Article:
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How Do Dry Wells Work?

Dry wells are subsurface, engineered water displacement systems that collect and disperse unwanted water from rainstorms and runoff.

Thanks to a new garage build, Roger Cook, landscape contractor, and Kevin O’Connor of This Old House, need to install a 36’ long, 8’ wide, and 7’ deep engineered trench to manage stormwater and additional runoff at their renovation project.

How Dry Wells Work

Stormwater can cause costly flooding and damaging erosion to properties. To prevent this, downspouts and drains redirect rainfall and runoff from non-absorbent surfaces (like a roof and driveway) into a concrete galley or dry well that has been buried underground. The perforated unit(s) allow water to dissipate slowly and drain out of the holes, into the ground.

Each of the galleys featured in this video hold 300 gallons of water—giving the homeowner a whopping total of 2400 gallons worth of water storage. Additionally, thanks to the stone foundation, this system will be able to process and drain even more water than that.

A job this scale is expensive—about $25,000—but it wasn’t a surprise to the homeowners. Because the new garage build reduced the amount of available ground that typically helps absorb rainfall, the need for a dry well had been part of the original design.

Steps for Installing a Dry Well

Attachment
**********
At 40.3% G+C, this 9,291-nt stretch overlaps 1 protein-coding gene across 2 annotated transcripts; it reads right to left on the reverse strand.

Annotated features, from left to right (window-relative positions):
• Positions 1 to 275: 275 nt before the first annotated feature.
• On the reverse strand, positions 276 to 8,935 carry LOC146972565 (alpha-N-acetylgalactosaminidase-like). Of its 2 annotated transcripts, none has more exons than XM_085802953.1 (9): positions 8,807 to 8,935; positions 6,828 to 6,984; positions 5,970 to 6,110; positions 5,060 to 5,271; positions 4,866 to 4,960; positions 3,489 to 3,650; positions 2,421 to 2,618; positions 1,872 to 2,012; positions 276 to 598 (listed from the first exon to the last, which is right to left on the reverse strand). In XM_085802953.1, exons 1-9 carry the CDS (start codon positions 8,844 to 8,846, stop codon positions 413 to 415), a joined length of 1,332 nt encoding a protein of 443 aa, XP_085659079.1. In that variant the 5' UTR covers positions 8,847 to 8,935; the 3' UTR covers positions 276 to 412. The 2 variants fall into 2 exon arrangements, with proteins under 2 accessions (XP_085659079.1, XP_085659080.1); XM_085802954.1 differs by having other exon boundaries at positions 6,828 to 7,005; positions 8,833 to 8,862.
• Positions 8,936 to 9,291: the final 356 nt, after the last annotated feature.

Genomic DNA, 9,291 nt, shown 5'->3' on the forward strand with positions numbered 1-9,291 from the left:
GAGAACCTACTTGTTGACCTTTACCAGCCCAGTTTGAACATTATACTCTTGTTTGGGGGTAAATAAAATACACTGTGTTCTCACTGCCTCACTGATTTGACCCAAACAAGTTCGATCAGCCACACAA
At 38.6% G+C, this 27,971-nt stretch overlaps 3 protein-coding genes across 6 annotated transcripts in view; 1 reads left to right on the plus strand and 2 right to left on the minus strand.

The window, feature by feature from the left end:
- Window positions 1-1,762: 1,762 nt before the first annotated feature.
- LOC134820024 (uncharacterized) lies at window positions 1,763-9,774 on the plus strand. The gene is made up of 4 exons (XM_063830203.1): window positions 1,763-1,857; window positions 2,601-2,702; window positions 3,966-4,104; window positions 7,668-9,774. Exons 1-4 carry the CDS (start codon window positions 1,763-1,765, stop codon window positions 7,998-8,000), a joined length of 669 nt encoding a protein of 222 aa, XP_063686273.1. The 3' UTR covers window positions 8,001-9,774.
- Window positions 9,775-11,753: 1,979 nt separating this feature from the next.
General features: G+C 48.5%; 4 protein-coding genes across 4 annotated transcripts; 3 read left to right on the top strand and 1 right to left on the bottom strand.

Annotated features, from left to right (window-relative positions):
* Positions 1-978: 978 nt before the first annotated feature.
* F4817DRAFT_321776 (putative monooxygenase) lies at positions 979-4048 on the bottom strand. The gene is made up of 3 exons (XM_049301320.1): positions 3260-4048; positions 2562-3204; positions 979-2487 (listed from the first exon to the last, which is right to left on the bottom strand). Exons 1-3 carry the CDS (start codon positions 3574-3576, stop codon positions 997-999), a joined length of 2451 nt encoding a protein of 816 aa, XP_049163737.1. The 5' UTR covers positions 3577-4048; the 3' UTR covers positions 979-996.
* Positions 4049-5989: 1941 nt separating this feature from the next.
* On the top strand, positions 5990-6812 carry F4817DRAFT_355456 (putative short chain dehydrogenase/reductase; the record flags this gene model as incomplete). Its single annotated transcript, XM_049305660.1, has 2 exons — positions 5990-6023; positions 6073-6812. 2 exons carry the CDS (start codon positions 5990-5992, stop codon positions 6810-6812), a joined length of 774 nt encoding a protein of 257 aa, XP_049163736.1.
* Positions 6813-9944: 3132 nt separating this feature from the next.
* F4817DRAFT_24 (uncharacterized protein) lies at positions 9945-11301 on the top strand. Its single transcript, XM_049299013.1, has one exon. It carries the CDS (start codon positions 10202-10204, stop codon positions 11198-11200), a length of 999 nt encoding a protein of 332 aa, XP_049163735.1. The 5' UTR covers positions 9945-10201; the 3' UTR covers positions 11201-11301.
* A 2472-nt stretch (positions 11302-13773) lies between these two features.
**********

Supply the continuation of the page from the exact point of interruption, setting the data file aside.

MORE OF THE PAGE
1. After removing 100 yards of material to prep and dig the hole, landscape fabric is laid on top of the hole to prevent debris, soil, and subsequent fines (pieces of soil that are so small—like silt and clay—that easily pass through larger sieves) from filling in and clogging the dry well.
  2. 12 inches of stone is added to the hole to act as the foundation.
  3. Concrete galleys, also called dry wells, are placed on top of the stone. This particular project calls for 8 galleys—per the engineers’ recommendation.
  4. Once the galleys are placed inside the hole, the hole is backfilled with gravel to set the dry wells. Eventually, the stone will cover the entire system—about 12 inches worth of gravel will be laid on top of the galleys.
  5. Clean-outs—easy access points that allow the homeowner to clean out debris that may clog the drains—are added and connected to the dry wells.
  6. At the foot of the driveway, a trench drain will be cut and tied into the tanks and the home’s downspout.

Considerations that Affect the Job:

Percolation Test: Also known as a “perc test,” this test determines how fast water drains into the soil. The faster the water drains into the soil within a certain amount of time, the better location for a dry well.

Calculating Impervious Surfaces: The more non-absorbent surfaces that a building site has, like driveways and roof surfaces, the larger the dry well system required to effectively manage all the additional runoff and avoid flooding and erosion.

Capability for a Worst Case Scenario: This particular system is large enough to handle a 100-year storm—a storm that can expect to drop 9” of rain over 24 hours.

A project this size is better left to the professionals, but if there is an area of your home or yard that pools and floods during rainstorms, it is possible to build and install a simple dry well for your home.